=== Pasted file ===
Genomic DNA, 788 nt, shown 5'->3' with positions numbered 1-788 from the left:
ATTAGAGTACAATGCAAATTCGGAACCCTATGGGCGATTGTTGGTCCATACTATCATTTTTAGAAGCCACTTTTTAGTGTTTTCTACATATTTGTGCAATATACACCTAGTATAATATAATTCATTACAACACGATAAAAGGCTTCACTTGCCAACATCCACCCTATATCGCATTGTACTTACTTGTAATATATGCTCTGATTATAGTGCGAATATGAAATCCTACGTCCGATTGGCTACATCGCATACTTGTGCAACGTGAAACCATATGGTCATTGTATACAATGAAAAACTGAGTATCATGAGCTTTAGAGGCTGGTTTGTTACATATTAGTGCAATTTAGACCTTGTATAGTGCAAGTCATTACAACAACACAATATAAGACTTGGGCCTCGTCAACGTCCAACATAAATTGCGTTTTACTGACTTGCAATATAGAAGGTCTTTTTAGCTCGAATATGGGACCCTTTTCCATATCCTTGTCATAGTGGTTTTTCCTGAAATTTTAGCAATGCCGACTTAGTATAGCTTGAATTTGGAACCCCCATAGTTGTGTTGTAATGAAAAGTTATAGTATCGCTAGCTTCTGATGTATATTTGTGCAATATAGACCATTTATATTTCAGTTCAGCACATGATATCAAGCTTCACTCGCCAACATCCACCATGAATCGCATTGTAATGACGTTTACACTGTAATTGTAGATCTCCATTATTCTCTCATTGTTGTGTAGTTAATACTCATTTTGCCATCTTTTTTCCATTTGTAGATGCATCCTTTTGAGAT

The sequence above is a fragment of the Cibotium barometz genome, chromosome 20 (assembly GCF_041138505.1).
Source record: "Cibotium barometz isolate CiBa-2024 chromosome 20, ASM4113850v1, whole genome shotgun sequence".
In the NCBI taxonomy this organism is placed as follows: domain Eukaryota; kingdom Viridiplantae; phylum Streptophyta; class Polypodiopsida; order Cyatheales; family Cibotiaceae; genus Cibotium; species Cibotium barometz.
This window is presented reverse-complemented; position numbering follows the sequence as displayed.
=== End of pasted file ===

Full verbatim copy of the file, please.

Genomic DNA, 788 nt, shown 5'->3' with positions numbered 1-788 from the left:
ATTAGAGTACAATGCAAATTCGGAACCCTATGGGCGATTGTTGGTCCATACTATCATTTTTAGAAGCCACTTTTTAGTGTTTTCTACATATTTGTGCAATATACACCTAGTATAATATAATTCATTACAACACGATAAAAGGCTTCACTTGCCAACATCCACCCTATATCGCATTGTACTTACTTGTAATATATGCTCTGATTATAGTGCGAATATGAAATCCTACGTCCGATTGGCTACATCGCATACTTGTGCAACGTGAAACCATATGGTCATTGTATACAATGAAAAACTGAGTATCATGAGCTTTAGAGGCTGGTTTGTTACATATTAGTGCAATTTAGACCTTGTATAGTGCAAGTCATTACAACAACACAATATAAGACTTGGGCCTCGTCAACGTCCAACATAAATTGCGTTTTACTGACTTGCAATATAGAAGGTCTTTTTAGCTCGAATATGGGACCCTTTTCCATATCCTTGTCATAGTGGTTTTTCCTGAAATTTTAGCAATGCCGACTTAGTATAGCTTGAATTTGGAACCCCCATAGTTGTGTTGTAATGAAAAGTTATAGTATCGCTAGCTTCTGATGTATATTTGTGCAATATAGACCATTTATATTTCAGTTCAGCACATGATATCAAGCTTCACTCGCCAACATCCACCATGAATCGCATTGTAATGACGTTTACACTGTAATTGTAGATCTCCATTATTCTCTCATTGTTGTGTAGTTAATACTCATTTTGCCATCTTTTTTCCATTTGTAGATGCATCCTTTTGAGAT

The sequence above is a fragment of the Cibotium barometz genome, chromosome 20 (assembly GCF_041138505.1).
Source record: "Cibotium barometz isolate CiBa-2024 chromosome 20, ASM4113850v1, whole genome shotgun sequence".
In the NCBI taxonomy this organism is placed as follows: domain Eukaryota; kingdom Viridiplantae; phylum Streptophyta; class Polypodiopsida; order Cyatheales; family Cibotiaceae; genus Cibotium; species Cibotium barometz.
This window is presented reverse-complemented; position numbering follows the sequence as displayed.